Recently, Sedition "0.0.3.0" hit the various Android markets I publish to. It was supposed to be the version that finalized the feature set. Of course, I can leave it alone. I've recently started a new job, and for the first time, I work on web/server/'cloud' based technologies. It is interesting in that I absolutely love learning new things, but it's also tough in that I have so much to learn before I feel I can develop software with the speed and craft that I can with desktop and embedded software.
In the previous version of Sedition, I'd experimented with a high score library called "Score Ninja", a mostly painless way to add a high score system to your game. You go to the Score Ninja website register a game, and get a game id, then download a jar and link your game with that, with a few calls into the library to post or retrieve scores. Users are required to download a scoreninja app from the market which handles all of the communication.
Score Ninja was nice, and easy to use from a development standpoint, but I was not quite happy with the end user experience, (eg, having to download an app, that was not available in all markets I publish in). I also didn't have much control over how the leader boards were grouped, displayed and organized. Also, lately, I'd gotten a lot of errors in trying to view the leader board on my test devices.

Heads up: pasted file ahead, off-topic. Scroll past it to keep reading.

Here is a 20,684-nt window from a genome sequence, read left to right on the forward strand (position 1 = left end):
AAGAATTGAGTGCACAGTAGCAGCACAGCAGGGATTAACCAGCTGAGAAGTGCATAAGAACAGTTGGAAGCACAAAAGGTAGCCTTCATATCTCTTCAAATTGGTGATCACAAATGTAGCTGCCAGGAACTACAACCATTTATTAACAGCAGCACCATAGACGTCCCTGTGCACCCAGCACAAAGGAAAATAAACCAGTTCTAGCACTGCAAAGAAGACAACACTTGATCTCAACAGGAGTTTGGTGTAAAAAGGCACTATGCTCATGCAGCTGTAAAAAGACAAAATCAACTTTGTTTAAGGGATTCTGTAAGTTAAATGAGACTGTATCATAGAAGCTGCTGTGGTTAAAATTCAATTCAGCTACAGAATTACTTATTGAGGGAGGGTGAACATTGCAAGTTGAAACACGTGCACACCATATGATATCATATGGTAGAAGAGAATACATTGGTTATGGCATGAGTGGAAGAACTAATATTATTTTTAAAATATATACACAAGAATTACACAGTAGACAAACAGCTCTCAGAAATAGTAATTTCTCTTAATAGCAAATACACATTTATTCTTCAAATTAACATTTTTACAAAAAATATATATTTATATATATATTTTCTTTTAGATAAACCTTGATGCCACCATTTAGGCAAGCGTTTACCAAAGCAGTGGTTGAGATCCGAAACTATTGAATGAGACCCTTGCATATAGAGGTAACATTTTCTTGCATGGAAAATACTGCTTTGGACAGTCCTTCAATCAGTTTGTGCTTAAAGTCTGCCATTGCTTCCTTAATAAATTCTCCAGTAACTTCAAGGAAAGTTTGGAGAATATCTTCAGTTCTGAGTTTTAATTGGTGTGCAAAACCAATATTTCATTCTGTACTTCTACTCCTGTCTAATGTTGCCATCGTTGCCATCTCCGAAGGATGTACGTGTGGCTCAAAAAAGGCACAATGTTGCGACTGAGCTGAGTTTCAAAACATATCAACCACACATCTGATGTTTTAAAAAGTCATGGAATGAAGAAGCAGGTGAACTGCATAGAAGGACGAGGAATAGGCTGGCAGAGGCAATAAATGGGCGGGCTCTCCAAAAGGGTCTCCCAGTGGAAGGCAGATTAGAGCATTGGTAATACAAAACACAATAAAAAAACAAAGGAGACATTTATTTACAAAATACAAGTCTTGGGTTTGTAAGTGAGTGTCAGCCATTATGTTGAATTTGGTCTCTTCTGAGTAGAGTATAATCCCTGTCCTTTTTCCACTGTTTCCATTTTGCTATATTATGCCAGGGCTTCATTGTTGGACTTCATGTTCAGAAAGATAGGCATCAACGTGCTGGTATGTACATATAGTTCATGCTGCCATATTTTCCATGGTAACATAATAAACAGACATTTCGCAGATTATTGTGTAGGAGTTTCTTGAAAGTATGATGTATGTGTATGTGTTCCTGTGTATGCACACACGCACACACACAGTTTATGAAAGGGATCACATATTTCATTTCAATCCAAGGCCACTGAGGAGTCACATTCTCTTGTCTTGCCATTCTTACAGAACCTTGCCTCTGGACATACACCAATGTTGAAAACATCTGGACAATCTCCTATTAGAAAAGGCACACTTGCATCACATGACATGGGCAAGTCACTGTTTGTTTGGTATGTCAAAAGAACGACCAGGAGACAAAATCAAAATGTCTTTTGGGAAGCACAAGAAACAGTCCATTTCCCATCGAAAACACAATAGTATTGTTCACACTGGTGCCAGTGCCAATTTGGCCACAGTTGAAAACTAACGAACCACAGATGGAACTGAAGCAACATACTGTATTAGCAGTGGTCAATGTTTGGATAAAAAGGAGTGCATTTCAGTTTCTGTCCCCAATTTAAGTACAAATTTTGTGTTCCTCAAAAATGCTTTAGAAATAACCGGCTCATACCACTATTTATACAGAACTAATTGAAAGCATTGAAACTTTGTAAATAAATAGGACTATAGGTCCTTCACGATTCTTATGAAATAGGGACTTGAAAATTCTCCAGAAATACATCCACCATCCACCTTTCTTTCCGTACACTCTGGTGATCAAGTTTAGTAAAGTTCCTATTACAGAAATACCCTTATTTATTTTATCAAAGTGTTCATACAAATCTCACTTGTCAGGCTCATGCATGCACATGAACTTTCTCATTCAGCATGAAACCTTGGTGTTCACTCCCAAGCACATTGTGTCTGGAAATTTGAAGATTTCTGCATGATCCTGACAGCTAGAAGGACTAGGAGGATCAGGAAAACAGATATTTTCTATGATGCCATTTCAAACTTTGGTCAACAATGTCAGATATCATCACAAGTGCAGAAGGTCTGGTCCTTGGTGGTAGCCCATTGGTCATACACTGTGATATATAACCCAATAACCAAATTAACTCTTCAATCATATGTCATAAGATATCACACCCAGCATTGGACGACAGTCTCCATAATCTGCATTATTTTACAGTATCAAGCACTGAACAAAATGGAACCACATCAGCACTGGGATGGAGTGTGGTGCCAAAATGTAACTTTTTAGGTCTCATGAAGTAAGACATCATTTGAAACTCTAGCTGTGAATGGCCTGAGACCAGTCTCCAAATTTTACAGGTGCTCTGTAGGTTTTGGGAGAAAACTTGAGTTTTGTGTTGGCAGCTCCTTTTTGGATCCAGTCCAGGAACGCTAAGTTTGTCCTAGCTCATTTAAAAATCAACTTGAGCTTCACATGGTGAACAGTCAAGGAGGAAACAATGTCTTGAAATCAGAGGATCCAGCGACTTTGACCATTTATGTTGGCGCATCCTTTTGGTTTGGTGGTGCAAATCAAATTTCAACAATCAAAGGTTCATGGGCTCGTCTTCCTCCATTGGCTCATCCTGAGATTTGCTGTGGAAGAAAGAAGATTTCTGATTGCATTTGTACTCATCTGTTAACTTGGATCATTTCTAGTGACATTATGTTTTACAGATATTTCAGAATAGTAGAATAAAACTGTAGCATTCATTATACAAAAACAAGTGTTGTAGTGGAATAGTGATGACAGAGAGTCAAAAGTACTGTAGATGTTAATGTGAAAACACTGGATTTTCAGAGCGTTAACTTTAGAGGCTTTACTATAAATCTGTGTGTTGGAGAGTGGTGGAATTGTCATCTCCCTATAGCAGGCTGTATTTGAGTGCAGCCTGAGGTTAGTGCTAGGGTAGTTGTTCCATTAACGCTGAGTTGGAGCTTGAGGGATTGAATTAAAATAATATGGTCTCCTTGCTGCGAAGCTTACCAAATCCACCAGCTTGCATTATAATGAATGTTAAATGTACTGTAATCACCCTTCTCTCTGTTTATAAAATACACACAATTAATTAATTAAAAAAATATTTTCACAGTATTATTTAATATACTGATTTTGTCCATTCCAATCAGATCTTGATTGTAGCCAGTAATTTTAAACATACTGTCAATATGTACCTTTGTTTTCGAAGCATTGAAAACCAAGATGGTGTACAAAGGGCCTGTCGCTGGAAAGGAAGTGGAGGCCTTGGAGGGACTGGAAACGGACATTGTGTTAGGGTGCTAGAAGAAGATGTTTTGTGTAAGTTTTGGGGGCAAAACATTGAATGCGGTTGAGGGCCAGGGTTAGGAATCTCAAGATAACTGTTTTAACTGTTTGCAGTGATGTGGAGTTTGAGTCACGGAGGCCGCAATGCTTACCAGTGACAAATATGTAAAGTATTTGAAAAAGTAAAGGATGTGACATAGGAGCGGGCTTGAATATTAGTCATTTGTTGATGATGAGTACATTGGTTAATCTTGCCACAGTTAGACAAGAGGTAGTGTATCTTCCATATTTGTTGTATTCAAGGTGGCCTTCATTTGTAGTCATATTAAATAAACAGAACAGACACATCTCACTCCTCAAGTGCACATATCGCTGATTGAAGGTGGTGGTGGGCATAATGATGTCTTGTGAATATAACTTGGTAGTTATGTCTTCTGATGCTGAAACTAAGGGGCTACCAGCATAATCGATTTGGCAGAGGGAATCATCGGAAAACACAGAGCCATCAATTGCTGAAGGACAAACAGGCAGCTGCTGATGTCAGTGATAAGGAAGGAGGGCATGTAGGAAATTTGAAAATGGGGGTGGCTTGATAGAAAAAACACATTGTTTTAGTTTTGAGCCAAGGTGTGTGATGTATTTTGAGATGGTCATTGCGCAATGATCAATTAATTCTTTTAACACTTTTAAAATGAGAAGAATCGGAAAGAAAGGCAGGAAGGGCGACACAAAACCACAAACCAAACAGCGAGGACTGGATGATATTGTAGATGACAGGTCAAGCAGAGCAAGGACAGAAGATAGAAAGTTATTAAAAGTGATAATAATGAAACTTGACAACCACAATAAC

I decided that I'd right my own scoreboard system for the next release. I'm using the Google App Engine, to service the scoring system, and it will have a browser front end so that detailed score stats can be viewer in a browser. I believe the Score Ninja server is also a GAE application.
I'm still on the fence about it, but I might implement part of the server side in Scala. My new job uses that, so there addition motivation to attain a level 70 command of that language. I have found that my C# background helps a lot more than Java, since there are many Scala features that also exist in C#, but not in Java, such as closures, lambda functions, collection comprehensions, and operator overloading. The JVM on the App Engine supposedly runs Scala applications well.